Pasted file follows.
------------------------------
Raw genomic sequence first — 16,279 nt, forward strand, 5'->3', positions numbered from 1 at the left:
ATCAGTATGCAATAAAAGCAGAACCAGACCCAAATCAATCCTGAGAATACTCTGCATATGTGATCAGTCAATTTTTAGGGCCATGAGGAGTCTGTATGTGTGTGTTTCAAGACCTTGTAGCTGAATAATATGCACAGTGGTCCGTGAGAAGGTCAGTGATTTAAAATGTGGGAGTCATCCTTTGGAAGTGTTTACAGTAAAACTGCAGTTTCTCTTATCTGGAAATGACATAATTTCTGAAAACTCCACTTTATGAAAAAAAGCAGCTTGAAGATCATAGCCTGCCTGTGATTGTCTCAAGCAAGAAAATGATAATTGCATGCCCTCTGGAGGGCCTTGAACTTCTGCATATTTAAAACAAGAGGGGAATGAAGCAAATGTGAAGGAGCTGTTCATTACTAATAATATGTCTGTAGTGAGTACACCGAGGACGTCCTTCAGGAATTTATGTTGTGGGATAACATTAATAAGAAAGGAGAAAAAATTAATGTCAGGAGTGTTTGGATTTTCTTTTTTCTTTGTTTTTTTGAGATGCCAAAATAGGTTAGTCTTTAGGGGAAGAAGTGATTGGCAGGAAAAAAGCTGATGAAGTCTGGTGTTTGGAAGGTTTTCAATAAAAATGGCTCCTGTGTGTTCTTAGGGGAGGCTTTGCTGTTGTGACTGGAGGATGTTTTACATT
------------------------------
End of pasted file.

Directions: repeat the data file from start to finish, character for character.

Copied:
Raw genomic sequence first — 16,279 nt, forward strand, 5'->3', positions numbered from 1 at the left:
ATCAGTATGCAATAAAAGCAGAACCAGACCCAAATCAATCCTGAGAATACTCTGCATATGTGATCAGTCAATTTTTAGGGCCATGAGGAGTCTGTATGTGTGTGTTTCAAGACCTTGTAGCTGAATAATATGCACAGTGGTCCGTGAGAAGGTCAGTGATTTAAAATGTGGGAGTCATCCTTTGGAAGTGTTTACAGTAAAACTGCAGTTTCTCTTATCTGGAAATGACATAATTTCTGAAAACTCCACTTTATGAAAAAAAGCAGCTTGAAGATCATAGCCTGCCTGTGATTGTCTCAAGCAAGAAAATGATAATTGCATGCCCTCTGGAGGGCCTTGAACTTCTGCATATTTAAAACAAGAGGGGAATGAAGCAAATGTGAAGGAGCTGTTCATTACTAATAATATGTCTGTAGTGAGTACACCGAGGACGTCCTTCAGGAATTTATGTTGTGGGATAACATTAATAAGAAAGGAGAAAAAATTAATGTCAGGAGTGTTTGGATTTTCTTTTTTCTTTGTTTTTTTGAGATGCCAAAATAGGTTAGTCTTTAGGGGAAGAAGTGATTGGCAGGAAAAAAGCTGATGAAGTCTGGTGTTTGGAAGGTTTTCAATAAAAATGGCTCCTGTGTGTTCTTAGGGGAGGCTTTGCTGTTGTGACTGGAGGATGTTTTACATT